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IndustriALL slams ban on Turkish glass workers’ strike

27 June, 2014In a blatant act of oppression, the Turkish government has banned a strike by 6,000 glass workers under the pretext that it breaches health and safety and national security.

The strike, launched on 20 June by IndustriALL Global Union affiliate Kristal-İş, mobilized 5,800 unionists at ten factories belonging to Turkey’s largest glass producer, Sisecam.

Under Turkish law, the government can issue a decree to postpone, and effectively ban, a strike for 60 days if it is prejudicial to public health or national security.

In a strongly-worded letter to the Turkish Prime Minister, Recep Erdoğan, IndustriALL’s general secretary Jyrki Raina stated:

“We vehemently protest your decree, as it is completely unacceptable to IndustriALL Global Union and its affiliates worldwide. It constitutes a clear attack on the right to strike, which is one of the fundamental workers’ rights, guaranteed by the conventions - which have been ratified by the Turkish government - and the jurisprudence of the International Labour Organization.”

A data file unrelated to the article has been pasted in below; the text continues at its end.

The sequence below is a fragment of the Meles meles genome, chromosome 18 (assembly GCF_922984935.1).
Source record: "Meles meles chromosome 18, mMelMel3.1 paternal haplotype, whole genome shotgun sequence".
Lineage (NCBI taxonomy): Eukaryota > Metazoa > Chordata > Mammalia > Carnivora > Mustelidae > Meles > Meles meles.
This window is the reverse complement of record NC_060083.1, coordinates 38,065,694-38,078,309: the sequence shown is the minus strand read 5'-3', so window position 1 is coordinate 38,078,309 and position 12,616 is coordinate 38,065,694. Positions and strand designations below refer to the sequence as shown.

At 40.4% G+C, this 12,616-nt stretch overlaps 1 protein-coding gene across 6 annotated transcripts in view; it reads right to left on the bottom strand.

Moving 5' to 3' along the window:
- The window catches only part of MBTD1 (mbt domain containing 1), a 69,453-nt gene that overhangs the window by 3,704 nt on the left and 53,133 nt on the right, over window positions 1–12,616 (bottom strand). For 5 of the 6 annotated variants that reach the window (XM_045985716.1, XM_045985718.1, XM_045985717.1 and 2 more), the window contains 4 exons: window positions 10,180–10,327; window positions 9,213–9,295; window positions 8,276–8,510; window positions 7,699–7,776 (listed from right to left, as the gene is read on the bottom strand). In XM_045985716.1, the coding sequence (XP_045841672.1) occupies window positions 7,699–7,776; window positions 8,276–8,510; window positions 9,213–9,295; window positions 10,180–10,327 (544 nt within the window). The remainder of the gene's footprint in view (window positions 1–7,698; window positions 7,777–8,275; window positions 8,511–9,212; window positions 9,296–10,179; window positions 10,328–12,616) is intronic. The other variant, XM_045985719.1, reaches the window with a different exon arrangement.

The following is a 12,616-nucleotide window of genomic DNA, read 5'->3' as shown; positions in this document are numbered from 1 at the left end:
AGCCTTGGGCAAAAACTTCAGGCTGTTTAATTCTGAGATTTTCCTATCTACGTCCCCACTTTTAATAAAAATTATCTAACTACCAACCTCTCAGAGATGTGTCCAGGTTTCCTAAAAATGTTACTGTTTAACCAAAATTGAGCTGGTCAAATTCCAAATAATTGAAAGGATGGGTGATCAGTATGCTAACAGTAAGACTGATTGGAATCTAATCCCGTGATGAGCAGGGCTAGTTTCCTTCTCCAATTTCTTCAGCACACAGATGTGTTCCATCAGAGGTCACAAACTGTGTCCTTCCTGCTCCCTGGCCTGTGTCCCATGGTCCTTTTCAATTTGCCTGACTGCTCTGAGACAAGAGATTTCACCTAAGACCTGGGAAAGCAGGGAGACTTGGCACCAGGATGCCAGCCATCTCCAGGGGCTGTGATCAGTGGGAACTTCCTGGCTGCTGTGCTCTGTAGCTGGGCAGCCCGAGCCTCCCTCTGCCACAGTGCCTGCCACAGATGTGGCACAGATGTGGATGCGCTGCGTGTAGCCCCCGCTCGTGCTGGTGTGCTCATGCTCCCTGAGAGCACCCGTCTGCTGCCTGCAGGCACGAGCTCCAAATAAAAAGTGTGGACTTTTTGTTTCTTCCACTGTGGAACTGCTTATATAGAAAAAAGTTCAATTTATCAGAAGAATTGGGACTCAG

Multinational corporation, Sisecam, is one of Europe’s largest companies employing 18,000 people in eight different countries. Glass workers at the firm are striking for better wages and working conditions.

In the recent past, Turkey has come under attack for unlawfully banning strikes in the glass and rubber industry. The Turkish State Council said that strikes in these sectors could never breach “general health and national security”.

The International Labour Organization also criticized the government for obstructing Freedom of Association by prohibiting strikes in the sector on the grounds of national security, despite no apparent threat.

“We call on the Turkish government to protect the rights of workers in line with international norms and standards instead of securing business interests. Furthermore, we strongly believe that your government must respond in the face of the industrial homicide in Soma, which killed 301 miners and left 432 children without fathers,” wrote Raina.